Last January, the Phillies sent veteran outfielder Marlon Byrd to the Reds, along with $4 million to cover half of Byrd’s 2015 salary. In return, the Phillies received (then) 22-year-old pitcher Ben Lively, who’d been ranked (by one source) as Cincinnati’s 13th-best prospect.
So how’s this working out for everybody?
Lively finished last season in Double-A with the Reds, and he’s now in Double-A with the Phillies. He’s pitched decently, but is hardly rocketing to the majors. Not at (now) 23, with a low-90s fastball. If he doesn’t get hurt, Lively still probably winds up in the majors eventually. But as a No. 4 starter, or a back-of-the-bullpen reliever, who knows?
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Meanwhile, Byrd’s just been terrible with the Reds. He wasn’t a bad $4 million gamble, at all. Not for a marginally contending team. But the Reds are probably dead in the water and Byrd’s probably been their worst every-day player. Some of it’s bad luck, but he’s also just not been hitting the ball nearly as hard this season as he had. Maybe it’s a blip, or maybe it’s not; who knows?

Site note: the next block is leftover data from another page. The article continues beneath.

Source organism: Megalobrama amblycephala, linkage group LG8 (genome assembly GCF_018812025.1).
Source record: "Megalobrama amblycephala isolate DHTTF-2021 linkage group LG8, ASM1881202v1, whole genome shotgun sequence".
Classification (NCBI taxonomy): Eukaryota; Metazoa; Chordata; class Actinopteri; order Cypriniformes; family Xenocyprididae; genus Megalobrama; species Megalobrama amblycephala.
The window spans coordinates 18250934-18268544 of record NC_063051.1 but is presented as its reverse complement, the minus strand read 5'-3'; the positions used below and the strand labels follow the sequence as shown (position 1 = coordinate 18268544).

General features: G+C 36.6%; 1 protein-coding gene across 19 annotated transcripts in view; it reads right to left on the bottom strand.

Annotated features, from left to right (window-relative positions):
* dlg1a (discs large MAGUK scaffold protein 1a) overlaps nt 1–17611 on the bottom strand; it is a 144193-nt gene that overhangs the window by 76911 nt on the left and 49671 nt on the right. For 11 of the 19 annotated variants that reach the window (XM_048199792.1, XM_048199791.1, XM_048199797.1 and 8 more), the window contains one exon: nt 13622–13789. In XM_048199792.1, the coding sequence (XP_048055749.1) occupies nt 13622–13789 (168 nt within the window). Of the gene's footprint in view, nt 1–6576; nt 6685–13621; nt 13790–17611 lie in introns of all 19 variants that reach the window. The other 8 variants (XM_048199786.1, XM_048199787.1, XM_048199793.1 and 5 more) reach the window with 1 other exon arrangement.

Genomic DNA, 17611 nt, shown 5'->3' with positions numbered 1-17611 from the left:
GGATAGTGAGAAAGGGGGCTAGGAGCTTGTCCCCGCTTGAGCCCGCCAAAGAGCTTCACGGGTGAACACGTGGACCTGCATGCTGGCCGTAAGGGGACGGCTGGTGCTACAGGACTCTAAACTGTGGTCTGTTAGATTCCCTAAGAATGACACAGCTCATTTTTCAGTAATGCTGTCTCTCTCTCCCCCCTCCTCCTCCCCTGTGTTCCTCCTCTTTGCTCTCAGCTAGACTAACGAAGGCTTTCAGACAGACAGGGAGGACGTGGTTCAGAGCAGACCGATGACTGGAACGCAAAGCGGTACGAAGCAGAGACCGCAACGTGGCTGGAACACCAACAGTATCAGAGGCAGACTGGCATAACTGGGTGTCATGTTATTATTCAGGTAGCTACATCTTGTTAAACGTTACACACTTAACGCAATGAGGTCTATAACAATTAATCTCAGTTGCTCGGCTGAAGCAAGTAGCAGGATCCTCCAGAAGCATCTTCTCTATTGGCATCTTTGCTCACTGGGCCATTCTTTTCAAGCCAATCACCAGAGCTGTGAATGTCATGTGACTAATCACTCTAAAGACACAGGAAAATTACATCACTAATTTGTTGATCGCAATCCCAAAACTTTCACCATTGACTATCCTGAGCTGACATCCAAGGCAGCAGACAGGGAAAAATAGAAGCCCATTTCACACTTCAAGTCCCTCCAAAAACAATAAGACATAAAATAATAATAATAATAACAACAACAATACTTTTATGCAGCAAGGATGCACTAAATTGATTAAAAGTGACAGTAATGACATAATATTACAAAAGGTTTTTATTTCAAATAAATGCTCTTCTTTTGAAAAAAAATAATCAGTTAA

As I said, it wasn’t a bad gamble. There’s a catch, though: If Byrd reaches 550 plate appearances, the Reds are on the hook for $8 million next season. And while $8 million isn’t much these days, I’ll bet it’s more than the Reds would like to pay.
Which leaves them in a bit of a jam. It would be easy to justify benching Byrd enough to make sure he doesn’t get to 550. But if he’s benched, it’s less likely that he’ll boost his stats enough to become trade bait in July. And at this point, the Reds’ best hope is that they can flip him to a contender at the deadline for a Grade B prospect like … Ben Lively.